See what others are saying: (The Washington Post) (CNN) (USA Today)
California Plans Unprecedented $5.2 Billion Rent Forgiveness Program
State lawmakers are also debating on whether to extend the eviction moratorium, which is set to end next week, to ensure that Californians are not evicted before their debts can be paid off by the state.
Rent Relief in the Works
The California State Legislature is in the final stages of negotiating an unprecedented $5.2 billion rent forgiveness program to pay off unpaid rent accumulated during the pandemic.
It is not entirely clear yet who would receive the money, which comes from an unexpected budget surplus and federal stimulus funds. After speaking to a top aide for Gov. Gavin Newsom (D), the Associated Press reported that the $5.2 billion figure would cover all rent.
However, the same aide told The New York Times that the state had federal funds “to help pay the rent of low-income people.”
The outlet also explicitly reported that the program “would be available to residents who earn no more than 80 percent of the median income in their area and who can show pandemic-related financial hardship.”
Newsom offered little clarity, retweeting multiple stories and posts on the matter, including The Times article as well as others that said “all” rent would be paid.
Regardless, the program would be the most generous rent forgiveness plan in American. Still, there remains an unresolved question of extending the statewide eviction moratorium that ends June 30.
Eviction Ban Complications
Starting the new program and distributing all the money will take some time, and California has been struggling to keep up with demand for more modest rent relief programs.
According to a report from the California Department Housing and Community Development, just $32 million of $490 million in requests for rental assistance through the end of May had been paid.
State legislators are debating extending the protections and are reportedly close to a deal, but nothing is set in stone yet.
Tenants rights groups say the move is necessary to ensure struggling Californians are not evicted before their debts can be paid off by the state, and some housing advocates want to keep the moratorium in place until employment has reached pre-pandemic levels.
Landlords, however, have said it is time to end the ban, pointing to the state’s rapid economic recovery, which added 495,000 new jobs since February, as well as Newsom lifting all restrictions on businesses last week.
But according to Opportunity Insights, an economic tracker based at Harvard, while it is true that employment for middle- and high-wage jobs has now surpassed pre-pandemic levels, the rates for low-income workers are down nearly 40% since January of last year.
As a result, many of the people who have months or even a year of unpaid rent have barely been able to chip away at what they owe.
State Recovery Spurred by Revenue Surplus
Newsom’s new program comes as the governor has proposed a $100 billion recovery package — also drawing from the budget surplus and unspent federal funds — that would pour funds into numerous sectors including education, homelessness, and much more.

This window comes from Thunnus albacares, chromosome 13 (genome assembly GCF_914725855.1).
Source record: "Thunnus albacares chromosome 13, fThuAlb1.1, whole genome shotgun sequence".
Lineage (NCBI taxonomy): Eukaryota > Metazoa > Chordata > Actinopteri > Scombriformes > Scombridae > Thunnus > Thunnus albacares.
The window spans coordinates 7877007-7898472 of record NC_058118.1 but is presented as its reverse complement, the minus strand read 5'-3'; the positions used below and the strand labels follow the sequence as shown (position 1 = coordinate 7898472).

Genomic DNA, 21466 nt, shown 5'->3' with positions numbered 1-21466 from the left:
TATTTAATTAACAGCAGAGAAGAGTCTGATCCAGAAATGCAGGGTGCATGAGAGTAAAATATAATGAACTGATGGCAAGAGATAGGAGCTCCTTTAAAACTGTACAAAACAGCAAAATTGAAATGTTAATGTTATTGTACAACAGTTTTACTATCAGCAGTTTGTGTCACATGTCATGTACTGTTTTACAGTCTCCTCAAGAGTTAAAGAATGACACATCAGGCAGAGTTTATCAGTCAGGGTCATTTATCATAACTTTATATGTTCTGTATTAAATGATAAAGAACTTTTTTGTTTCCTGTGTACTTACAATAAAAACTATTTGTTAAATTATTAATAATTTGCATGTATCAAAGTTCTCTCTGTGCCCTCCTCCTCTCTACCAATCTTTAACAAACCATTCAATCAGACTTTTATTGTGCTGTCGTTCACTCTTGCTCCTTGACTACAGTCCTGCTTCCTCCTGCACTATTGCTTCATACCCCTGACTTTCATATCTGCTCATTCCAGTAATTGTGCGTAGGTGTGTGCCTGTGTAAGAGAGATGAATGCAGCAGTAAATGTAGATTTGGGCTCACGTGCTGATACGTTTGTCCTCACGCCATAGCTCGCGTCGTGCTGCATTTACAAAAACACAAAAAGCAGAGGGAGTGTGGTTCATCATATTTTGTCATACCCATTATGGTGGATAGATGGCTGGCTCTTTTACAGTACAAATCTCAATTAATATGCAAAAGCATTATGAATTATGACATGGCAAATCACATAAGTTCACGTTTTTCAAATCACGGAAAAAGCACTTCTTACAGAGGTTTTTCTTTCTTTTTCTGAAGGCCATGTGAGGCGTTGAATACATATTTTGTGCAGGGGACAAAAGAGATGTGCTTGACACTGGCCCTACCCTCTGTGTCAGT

California is not the only state that has newfound reserves. According to The Times, at least 22 states have surplus revenue after pinching pennies during the pandemic. Some are still deciding what to do with the funding, but others have already begun to invest it into education, construction, the arts, and more.
While many economists have said these funds will be incredibly helpful tools to get economic recovery back on track and aid those hurt most by the pandemic, Republicans in Congress have argued to those surpluses should go towards paying for President Joe Biden’s infrastructure plan.
The Biden Administration and most Congressional Democrats have remained adamant that the states keep their extra funding to implement recovery-centered programs. White House spokeswoman Emilie Simons reiterated that belief Monday, telling reporters that state surpluses will not alter America’s infrastructure needs and emphasizing that many states are still struggling economically.
“This crisis has adversely impacted state and local governments, and that is not fully captured by one economic indicator,” she said.
See what others are saying: (The New York Times) (The Associated Press) (The Hill)
Manhattan City Council Candidate Says He’s “Not Ashamed” After BDSM Video Leaks Online
While many applauded the candidate’s response, others suspect the entire ordeal may have been manufactured for publicity.
BDSM Video Leaks
Zack Weiner, a 26-year-old candidate for Manhattan’s City Council, has caught a flood of attention in recent days after responding to a BDSM video of himself that leaked online.
According to the New York Post, which first reported on the leak Saturday, the video was published by an anonymous Twitter account earlier this month.
“My magnificent domme friend played with Upper West Side city council candidate Zack Weiner and I’m the only one who has the footage,” the tweet reportedly read.
The video was flagged to the Post by Weiner’s campaign manager, Joe Gallagher, the news outlet said. The tabloid also claimed it showed Weiner gagged while “subjecting himself to various abuses by a leather-bound woman who pours wax on him and clips his nipples with clothespins.”